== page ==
Finally, some good news about this car.
The story we ran several weeks ago about an Alpina Z8 which was stolen from Santa Monica BMW and crashed nose-first into a pole generated plenty of reader interest and it’s no wonder why. Number 101 of only 555 in existence, the car looked to have been in fantastic shape before it was stolen and abused during riots in the area. Only 9,170 miles show on the odometer, so this car had been used sparingly in the past, making the damage that much more painful. We weren’t feeling too positive about the E52’s chances of not being stripped for parts and scrapped, but thankfully that’s not the car’s fate.
Instead, the Z8 was sent to Roem Collision Center in nearby Costa Mesa where it is going through a complete restoration. Usually something so new doesn’t need this kind of work, but as they say “accidents” do happen, even if this could have easily been intentional.
The first steps in the repair process involved blueprinting or mapping the necessary repairs. About 14 hours were spent removing the many damaged parts of the car, then properly identifying the replacement components needed.
Despite news of rampant vehicle parts shortages, which sadly are fueling more car thefts, the components needed for this Alpina Z8 are almost all available in the United States or Germany. As anyone knows from ordering parts overseas, sometimes they take a few weeks to arrive, but at least they have them.
As you can see in the photos, there’s quite a bit of structural damage to the car. Because the E52 is the only BMW which requires aluminum welding for the frame, and BMW doesn’t allow shops to do that work, BMW of North America is performing all frame repairs itself.
However, all is not smooth sailing. The BMW of North America facility in Oxnard, California no longer does aluminum repairs, leaving the facility in New Jersey as the only place on the continent authorized to fix the Z8’s frame. Thanks to the COVID-19 shutdowns, both BMW repair centers are shuttered right now. As you’re probably well aware, nobody seems to know what’s going on with the pandemic situation, but the prediction at the moment is the New Jersey repair center will open up again in September. However, what time of the month isn’t clear, and that could easily be pushed back another month or five.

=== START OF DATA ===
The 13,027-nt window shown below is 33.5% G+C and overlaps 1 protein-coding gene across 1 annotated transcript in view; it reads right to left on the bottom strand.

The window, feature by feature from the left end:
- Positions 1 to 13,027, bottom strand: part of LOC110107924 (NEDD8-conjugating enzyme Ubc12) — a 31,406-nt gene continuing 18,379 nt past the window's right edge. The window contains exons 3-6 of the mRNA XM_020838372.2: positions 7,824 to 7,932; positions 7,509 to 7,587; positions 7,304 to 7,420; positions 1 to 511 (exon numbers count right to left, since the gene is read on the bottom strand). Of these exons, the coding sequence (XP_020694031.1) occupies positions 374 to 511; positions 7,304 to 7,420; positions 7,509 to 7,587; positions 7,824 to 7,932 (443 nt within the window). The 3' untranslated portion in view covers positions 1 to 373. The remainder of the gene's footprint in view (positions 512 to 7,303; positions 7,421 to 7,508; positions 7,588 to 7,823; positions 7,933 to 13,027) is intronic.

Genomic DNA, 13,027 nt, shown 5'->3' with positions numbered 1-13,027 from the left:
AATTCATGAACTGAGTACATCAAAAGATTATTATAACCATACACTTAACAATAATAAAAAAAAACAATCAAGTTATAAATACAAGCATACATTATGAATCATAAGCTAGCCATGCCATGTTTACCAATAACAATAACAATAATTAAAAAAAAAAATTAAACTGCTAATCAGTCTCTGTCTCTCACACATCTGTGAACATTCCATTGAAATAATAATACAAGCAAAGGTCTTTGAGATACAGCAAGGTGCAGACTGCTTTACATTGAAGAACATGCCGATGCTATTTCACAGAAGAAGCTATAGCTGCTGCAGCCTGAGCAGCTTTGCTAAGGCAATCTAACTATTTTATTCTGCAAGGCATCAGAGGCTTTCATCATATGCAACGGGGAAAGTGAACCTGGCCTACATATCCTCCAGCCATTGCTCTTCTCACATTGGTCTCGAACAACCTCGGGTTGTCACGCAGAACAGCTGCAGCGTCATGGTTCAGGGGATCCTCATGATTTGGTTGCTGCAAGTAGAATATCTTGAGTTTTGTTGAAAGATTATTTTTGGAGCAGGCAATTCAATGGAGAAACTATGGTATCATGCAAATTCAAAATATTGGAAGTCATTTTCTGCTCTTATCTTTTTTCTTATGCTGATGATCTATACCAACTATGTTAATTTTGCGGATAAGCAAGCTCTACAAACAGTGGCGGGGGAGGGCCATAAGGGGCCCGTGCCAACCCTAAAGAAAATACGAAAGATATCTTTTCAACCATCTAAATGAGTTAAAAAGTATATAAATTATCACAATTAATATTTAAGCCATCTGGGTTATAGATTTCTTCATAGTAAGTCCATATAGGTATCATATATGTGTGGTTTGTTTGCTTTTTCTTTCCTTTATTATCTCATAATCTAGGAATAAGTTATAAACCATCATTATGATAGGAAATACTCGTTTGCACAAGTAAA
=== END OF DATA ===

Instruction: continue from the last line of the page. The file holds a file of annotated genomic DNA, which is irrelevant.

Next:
There’s an outside chance the structural repairs could be performed by authorized BMW employees not at the New Jersey repair center, but nothing is for certain at the moment. This snag will hold up the process of the restoring the car, so the sooner it can be resolved the sooner the E52 will be back on the market.
As we noted before, besides the airbags deploying, damage to the Alpina’s interior looks to be minimal.
We’re happy this rare and absolutely beautiful Alpina Z8 isn’t a total loss like we had feared. It’s just as satisfying seeing this special machine restored to its previous condition as any historic car. After all, this is truly a modern collectible.
If you’ve seen an Alpina Z8 in person, you certainly understand why the car is so well-respected. Photos don’t do the aesthetics of it justice. That, combined with the 4.8-liter M62 V8 makes it beautiful and a real driver’s sports car.
On a side note, the orange dolly in the photos was mocked up by Mike Gregorian at Roem Collision Center. It’s bolted to the Z8’s frame rails like a subframe for the damaged car. It allows for easily loading the car on a tow truck or around the shop. Since the dolly is made of steel and could easily damage the aluminum frame rails, Mike installed a rubber gasket between the frame and dolly. This will be a key innovation to keep the repaired frame damage-free while transporting and reassembling certain parts of the car.